And when you came home from the hospital I was filled with nostalgia. Each time, I attempted an approximation of my sweetest childhood memories. Memory is a time machine. You don’t just recall; you conjure in it. 

When your father and I bought the house, we checked for lead paint, anticipating babies. I remembered the signs from my childhood featuring a Black child, chalky Black with a white cast around his mouth, telling us do not eat paint chips no matter how sweet they tasted. Paint was a predatory desire. You came home to safety. 

When you were little, I dressed you in crisp plaid shorts and matching red hoodies. Boat shoes sometimes, saddle oxfords others. For formal occasions there were smocked dress clothes and Eton suits. You looked so fresh, so lush, golden and bronze plump bodies inside crisp preppy packages. People stopped us to see the pretty babies. 

You lived on a block that was shaded with a canopy of trees. It was exactly the memory I wanted to have never disappeared, for you. The older you get, however, the more things break, no matter how just so a parent wants to make it. 

Imani Perry is the Hughes-Rogers Professor of African American Studies and faculty associate in the Program in Law and Public Affairs and the Program in Gender and Sexuality Studies.
Sameer A. Khan

No matter how “just so” I have tried, and often failed, to make things, I have known from the very first day of each of your lives that I cannot guarantee your safety. That is the thing that the voyeurs want to drink in. That is why they make me so mad, really. Because the truth is it is frightening. But the fear is not the heart of the thing. The fear is what comes because your preciousness collides with the ways of the world. And then there is the battle against it, that all of us are forced to wage, because as Wole Soyinka said, “Let us simply observe that the assault on human dignity is one of the prime goals of the visitation of fear, a prelude to the domination of the mind and the triumph of power.” So, like many others, I try to unravel the fear. And confront the rest. 

The everyday. The homework, the cooking, the cleaning, the activities, the practices, the friends, the rearing, it is so much—even, or perhaps because of, the choices and things I have been afforded. And then, on top of that, the daily work of beating back the ugliness. And reconciliation with the irreconcilable. You live in some worlds that are more white than Black. And so, you learn, early on, that the aversion to Blackness can turn perfectly lovely people grotesque. Like in high school, for me. There was a brilliant teacher. He wore a military precision haircut in gray, and had piercing blue eyes, and a great deal of flourish. He yelled at me my first day, because I had forgotten to bring a pencil. He mocked my answers in class. He called me the names of other Black students. He openly disparaged the inclusion of Black authors in the curriculum after we, students, had insisted. He lied on my evaluations and said I hadn’t turned in papers. He was beloved by my peers. He was a brilliant teacher, for whites only. The bifurcation of my experience, and that of my peers, in which they witnessed my humiliation, felt uncomfortable for them. They were disciplined into passive acceptance, into reaping the rewards, while I was humiliated over and over again. Ask a white person about these moments and often the veil falls. Their moral turpitude lies naked and ashamed. Bewildered at the idea that they might have something asked of them to disrupt the hideous truth. This is what you are surrounded by. Silent witnesses.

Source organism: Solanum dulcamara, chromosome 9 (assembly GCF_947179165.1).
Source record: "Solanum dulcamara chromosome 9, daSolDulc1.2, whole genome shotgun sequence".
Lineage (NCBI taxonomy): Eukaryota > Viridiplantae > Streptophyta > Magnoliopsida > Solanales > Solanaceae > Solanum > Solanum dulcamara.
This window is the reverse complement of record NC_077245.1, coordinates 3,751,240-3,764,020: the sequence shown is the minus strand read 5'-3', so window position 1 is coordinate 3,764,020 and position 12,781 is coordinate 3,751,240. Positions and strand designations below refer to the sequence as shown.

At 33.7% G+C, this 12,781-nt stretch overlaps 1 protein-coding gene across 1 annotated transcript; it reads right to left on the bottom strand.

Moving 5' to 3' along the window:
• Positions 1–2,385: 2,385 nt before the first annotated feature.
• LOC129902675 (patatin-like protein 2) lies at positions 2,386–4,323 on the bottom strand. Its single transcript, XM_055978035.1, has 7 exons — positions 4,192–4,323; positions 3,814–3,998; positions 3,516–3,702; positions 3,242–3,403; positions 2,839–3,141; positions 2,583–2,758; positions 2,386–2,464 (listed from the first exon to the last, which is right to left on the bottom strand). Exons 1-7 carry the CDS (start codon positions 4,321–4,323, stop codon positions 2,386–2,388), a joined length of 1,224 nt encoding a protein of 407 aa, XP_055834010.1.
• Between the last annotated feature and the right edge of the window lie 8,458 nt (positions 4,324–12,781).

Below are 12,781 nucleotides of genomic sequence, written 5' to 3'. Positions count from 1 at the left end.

Liberals, the “good guys,” of all stripes gnash their teeth at such truths, and smiles turn to bitter curls, which makes them ever more dangerous. This problem dwarfs partisanship and smug decency. It is constitutional.  

Excerpted from Breathe: A Letter to My Sons by Imani Perry. Copyright 2019. Excerpted with permission by Beacon Press.